Olga Polizzi, design director and deputy chairman of Rocco Forte Hotels, isn’t the only hotelier out there infusing properties with a sense of local character; she just happens to do it exceptionally well. Take Masseria Torre Maizza (above): For the intimate resort in a former farmhouse in Puglia, she went up and down Italy’s Adriatic coast to see what local artisans were producing, stopping in towns like Grottaglie, which is famous for ceramics. She ended up buying 300 handmade plates, which are among the many touches that make guests feel they’re unmistakably in Puglia, rather than Milan, Venice, or anywhere else.
“I like people waking up and knowing where they are,” Polizzi says. “The hotels seem to know what they want, and if you look around you get a feel for what should be done in them.”
Most hospitality companies hire a design firm for each new property they open, but Polizzi has designed each and every one of the hotels in the collection that she and her brother, Sir Rocco Forte, started in 1996—and her refined yet whimsical touch can be felt in them all. Creating one of Europe’s most prestigious hospitality companies came naturally to them; after all, their father, Lord Charles Forte, ran one of the largest hotel and food service companies in the world, Forte PLC, which included more than 800 hotels during its heyday.
“My father used to say the best people go into the hotel business, and I never used to believe him,” Polizzi says. “But as I got older, I realized they’re people who want to give other people a good time. Only that sort of person should go into our business, because you should have a love of looking after others.”
A Hospitable Upbringing
Polizzi and her five siblings grew up in London, surrounded by people who lived and breathed hospitality. At meals, the adults discussed hotels, food, and travel. Every summer, the family would go and stay at one of her father’s hotels. Anytime they flew, they arrived at the airport early so they could see how the restaurants were being run. (Lord Forte operated the first catering facility at Heathrow.) After attending art school in England and then Rome, Polizzi began working in the design department of her father’s company. “I worked under some good people, and bit by bit I learned the trade,” she recalls. “I made my mistakes in the beginning. I always used to do things in light colors—cream or white—and then six months later the place got trashed, because everything was so dirty.”
Now, by contrast, she’s known for eye-catching designs that feature lots of flowers, colors, and patterns, with eclectic furnishings mixed in, such as an odd hand-shaped table lamp from an antiques fair or a gold-leaf mirror by Florentine workshop Il Bronzetto. “Sometimes it just works,” she says. “Other times, I agonize over things and keep changing them.” For the Hotel de la Ville, which opened last year in Rome, she and acclaimed designer Tommaso Ziffer created bespoke canary-yellow wallpaper stamped with Piranesi prints, and they peppered in antique furniture and marble busts as a nod to the statues of Roman emperors seen in the city’s museums.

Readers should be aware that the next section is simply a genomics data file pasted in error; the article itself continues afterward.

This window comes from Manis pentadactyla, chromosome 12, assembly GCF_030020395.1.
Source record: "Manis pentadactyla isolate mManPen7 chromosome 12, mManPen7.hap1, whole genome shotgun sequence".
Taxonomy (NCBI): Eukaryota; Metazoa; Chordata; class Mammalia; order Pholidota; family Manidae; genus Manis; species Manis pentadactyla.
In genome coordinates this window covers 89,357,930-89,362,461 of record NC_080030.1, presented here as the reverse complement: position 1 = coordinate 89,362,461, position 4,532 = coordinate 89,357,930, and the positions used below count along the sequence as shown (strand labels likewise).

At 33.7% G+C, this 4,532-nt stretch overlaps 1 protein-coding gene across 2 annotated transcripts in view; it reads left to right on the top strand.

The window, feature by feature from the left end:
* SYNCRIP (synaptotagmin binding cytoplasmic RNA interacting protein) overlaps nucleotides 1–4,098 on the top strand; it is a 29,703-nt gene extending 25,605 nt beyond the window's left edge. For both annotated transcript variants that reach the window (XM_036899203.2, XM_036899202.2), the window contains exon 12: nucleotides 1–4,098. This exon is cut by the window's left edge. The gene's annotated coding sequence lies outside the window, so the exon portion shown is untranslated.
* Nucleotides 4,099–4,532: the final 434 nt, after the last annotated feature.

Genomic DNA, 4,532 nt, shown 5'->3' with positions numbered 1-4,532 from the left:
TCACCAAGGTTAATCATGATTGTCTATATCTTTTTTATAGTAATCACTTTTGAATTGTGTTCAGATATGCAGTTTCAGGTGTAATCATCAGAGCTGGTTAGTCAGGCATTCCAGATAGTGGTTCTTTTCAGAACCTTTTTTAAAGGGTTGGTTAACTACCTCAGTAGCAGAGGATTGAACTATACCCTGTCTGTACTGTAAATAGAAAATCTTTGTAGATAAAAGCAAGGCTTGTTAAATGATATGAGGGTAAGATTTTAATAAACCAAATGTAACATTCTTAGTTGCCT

Of course, when designing hotel rooms, she believes comfort has to be number one. She insists on having plush beds, spaces where you can put things down, a spot for writing, a place to eat. “You put in the bones, then you put in the comfort, then you put in the look,” she says, “and you have to be quite brave with the look.”
The Next Generation
Next up, Polizzi is renovating Villa Igiea in Palermo, a grande dame originally opened in 1900 that has hosted movie stars, royalty, and heads of state. In homage to that glorious history, she plans to hang old photographs of its famous guests in the hotel’s library. She’s also fixing up the old chandeliers and replanting the gardens, all in time for a spring 2021 opening. And she has a variety of other projects in the offing, such as a refresh of the beloved garden at the Hotel de Russie in Rome and room renovations at Brown’s Hotel in London and The Balmoral in Edinburgh.
With so much work to do, Polizzi can hardly go it alone. Fortunately, good taste runs in the family. One of Polizzi’s nieces, Lydia Forte, is the group director of food and beverage for Rocco Forte Hotels; another, Irene Forte, is the wellness director. Her nephew Charles works on the development side. And earlier this year Polizzi and her daughter, Alex, launched The Polizzi Collection, a boutique hotel portfolio with three properties in the south of England.
“I love working with the younger generation of the family,” Polizzi says. “They bring fresh ideas, and we often bounce new designs off each other, making the results innovative and creative, as well as practical. I often think of how lucky I am to have been able to work with my family, with my father first and then with my brother Rocco, who gives me his full support and trust in my choices. I don’t remember ever having a row with him but then, he is still the boss, of course.”
Next-Up: 20 New Hotels for 2020